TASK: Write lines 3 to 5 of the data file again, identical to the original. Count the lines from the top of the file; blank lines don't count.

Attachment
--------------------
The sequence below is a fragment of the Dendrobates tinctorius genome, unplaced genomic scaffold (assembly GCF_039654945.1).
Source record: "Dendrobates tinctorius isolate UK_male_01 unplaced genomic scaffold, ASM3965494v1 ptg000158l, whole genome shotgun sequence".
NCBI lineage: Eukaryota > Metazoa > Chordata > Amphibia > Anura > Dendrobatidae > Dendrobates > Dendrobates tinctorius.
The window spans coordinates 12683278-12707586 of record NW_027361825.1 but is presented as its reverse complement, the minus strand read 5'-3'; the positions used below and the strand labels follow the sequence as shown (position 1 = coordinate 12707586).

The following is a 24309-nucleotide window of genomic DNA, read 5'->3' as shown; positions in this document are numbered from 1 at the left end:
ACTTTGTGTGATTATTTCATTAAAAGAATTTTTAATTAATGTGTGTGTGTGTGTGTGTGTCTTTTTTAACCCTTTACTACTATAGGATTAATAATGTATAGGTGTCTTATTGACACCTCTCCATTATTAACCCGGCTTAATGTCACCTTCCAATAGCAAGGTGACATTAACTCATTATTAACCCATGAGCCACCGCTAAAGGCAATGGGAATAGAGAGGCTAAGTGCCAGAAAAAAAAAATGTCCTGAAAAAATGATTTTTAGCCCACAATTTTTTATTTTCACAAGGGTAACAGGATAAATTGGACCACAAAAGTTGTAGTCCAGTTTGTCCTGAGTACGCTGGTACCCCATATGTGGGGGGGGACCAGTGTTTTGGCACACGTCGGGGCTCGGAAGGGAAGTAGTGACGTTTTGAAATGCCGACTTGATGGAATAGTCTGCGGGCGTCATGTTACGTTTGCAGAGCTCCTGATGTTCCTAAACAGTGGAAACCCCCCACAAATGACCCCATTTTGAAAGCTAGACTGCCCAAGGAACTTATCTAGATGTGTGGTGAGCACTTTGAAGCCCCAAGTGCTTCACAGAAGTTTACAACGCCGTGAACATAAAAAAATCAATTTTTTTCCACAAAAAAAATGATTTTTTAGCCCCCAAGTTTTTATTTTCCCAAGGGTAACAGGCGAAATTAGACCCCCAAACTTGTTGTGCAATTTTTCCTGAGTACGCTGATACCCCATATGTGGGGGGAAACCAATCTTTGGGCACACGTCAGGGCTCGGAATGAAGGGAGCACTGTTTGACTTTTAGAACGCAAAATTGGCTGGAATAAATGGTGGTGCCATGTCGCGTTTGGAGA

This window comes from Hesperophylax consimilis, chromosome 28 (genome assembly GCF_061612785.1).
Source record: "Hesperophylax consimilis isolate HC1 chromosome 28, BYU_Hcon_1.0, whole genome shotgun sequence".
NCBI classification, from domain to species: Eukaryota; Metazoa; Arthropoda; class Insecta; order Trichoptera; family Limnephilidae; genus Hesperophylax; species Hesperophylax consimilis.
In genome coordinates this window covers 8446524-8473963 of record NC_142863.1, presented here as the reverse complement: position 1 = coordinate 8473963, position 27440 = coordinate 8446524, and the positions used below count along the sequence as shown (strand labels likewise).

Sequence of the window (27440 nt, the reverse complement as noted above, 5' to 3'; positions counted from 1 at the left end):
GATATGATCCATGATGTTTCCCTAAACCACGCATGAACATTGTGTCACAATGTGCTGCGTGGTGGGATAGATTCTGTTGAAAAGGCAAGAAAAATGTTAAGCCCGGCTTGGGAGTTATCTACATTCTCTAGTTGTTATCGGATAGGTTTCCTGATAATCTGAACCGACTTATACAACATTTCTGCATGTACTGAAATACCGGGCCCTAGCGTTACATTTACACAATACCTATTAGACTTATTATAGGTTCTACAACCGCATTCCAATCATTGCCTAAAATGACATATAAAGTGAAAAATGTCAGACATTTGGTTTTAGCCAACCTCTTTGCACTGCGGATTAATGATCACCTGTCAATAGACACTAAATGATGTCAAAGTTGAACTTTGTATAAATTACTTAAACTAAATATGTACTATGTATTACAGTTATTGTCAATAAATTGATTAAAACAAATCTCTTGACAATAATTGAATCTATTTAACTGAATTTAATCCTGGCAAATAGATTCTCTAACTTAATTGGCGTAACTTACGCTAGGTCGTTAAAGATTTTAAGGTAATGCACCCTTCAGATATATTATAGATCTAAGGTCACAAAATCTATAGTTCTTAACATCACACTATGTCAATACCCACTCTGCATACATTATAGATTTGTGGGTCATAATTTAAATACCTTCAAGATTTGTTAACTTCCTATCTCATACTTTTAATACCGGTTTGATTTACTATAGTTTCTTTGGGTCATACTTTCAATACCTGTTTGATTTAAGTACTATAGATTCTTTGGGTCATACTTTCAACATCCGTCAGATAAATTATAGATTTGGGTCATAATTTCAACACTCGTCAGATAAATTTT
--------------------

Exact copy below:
NCBI lineage: Eukaryota > Metazoa > Chordata > Amphibia > Anura > Dendrobatidae > Dendrobates > Dendrobates tinctorius.
The window spans coordinates 12683278-12707586 of record NW_027361825.1 but is presented as its reverse complement, the minus strand read 5'-3'; the positions used below and the strand labels follow the sequence as shown (position 1 = coordinate 12707586).

The following is a 24309-nucleotide window of genomic DNA, read 5'->3' as shown; positions in this document are numbered from 1 at the left end: